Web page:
Soy up on crop stress in Brazil, hopes for U.S.-China talks

CHICAGO (Reuters) - U.S. soybean futures climbed to a one-week high on Wednesday on declining yield prospects in Brazil and optimism about U.S. trade relations with top global soy buyer China, traders said.

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Wheat futures rose, rebounding from multi-month lows on short-covering and concerns about excessive rains in Argentina, while corn was mixed in choppy trade.

As of 11:49 a.m. CST (1749 GMT), Chicago Board of Trade March soybeans were up 14 cents at $9.09 per bushel. CBOT March wheat was up 5-1/4 cents at $5.08-1/2 a bushel, and March corn was flat at $3.75 a bushel.

Soybeans led the way up and were on track to climb about 1.6 percent in the first trading day of the new year. Traders and analysts cited dry conditions in crop areas of central Brazil.

“People I respect are starting to slightly shrink the Brazilian soybean crop. It’s still a big crop, but not just not as big as what people were alluding to a month ago,” said Tom Fritz, a partner with EFG Group in Chicago.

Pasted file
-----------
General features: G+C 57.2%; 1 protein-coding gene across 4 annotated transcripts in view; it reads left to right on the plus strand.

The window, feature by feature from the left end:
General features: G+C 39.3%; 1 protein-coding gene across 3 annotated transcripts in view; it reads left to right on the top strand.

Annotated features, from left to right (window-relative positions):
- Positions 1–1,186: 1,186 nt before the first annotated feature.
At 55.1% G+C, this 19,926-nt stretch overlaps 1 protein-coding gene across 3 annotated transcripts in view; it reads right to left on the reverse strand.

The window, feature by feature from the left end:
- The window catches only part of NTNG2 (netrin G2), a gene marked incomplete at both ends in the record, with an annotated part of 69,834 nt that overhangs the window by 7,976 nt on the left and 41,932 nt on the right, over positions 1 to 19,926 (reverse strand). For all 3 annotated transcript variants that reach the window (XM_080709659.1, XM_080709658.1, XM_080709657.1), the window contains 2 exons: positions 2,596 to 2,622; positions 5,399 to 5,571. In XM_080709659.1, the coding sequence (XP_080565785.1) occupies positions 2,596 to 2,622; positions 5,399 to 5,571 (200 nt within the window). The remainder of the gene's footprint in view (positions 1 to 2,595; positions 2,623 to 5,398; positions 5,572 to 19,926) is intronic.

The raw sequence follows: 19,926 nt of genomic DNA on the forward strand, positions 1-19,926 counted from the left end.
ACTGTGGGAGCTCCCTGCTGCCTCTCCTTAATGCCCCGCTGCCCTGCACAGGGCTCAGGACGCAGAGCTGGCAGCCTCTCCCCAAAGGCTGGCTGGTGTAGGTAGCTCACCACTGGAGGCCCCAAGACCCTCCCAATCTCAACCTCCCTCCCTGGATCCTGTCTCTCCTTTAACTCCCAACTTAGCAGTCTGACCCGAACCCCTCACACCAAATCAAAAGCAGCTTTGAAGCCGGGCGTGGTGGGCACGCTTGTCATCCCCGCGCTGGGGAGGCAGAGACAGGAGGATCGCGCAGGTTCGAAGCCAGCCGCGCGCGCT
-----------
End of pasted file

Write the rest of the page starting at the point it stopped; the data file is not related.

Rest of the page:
Analysts also cited optimism that China might buy more U.S. soybeans as a trade delegation heads to Beijing for trade talks, although cash bids for soybeans shipped to the U.S. Gulf export terminal showed little change on Wednesday.

A media report last week said a U.S. trade team would travel to Beijing the week of Jan. 7 for talks.

“Cash markets are not telling me that China is doing anything regarding buying U.S. beans, but the market feels (hopeful) that this delegation is heading there,” said Matt Connelly, analyst at the Hightower Report in Chicago.

Excessive rains in parts of Argentina lent support to both CBOT soybean and wheat futures, analysts said. The moisture, coupled with forecasts for more rains in the next 10 days, could prompt a downgrade in the size or quality of Argentina’s wheat crop.

“Wheat is finally paying attention to the rains in Argentina. Plus, we beat the hell out of it to end the year,” Connelly said, noting that CBOT March wheat fell 1.6 percent on Monday and dipped to $5.01-1/4 a bushel, the contract’s lowest level since Jan. 24, 2018, on Wednesday before rallying.

Reporting by Julie Ingwersen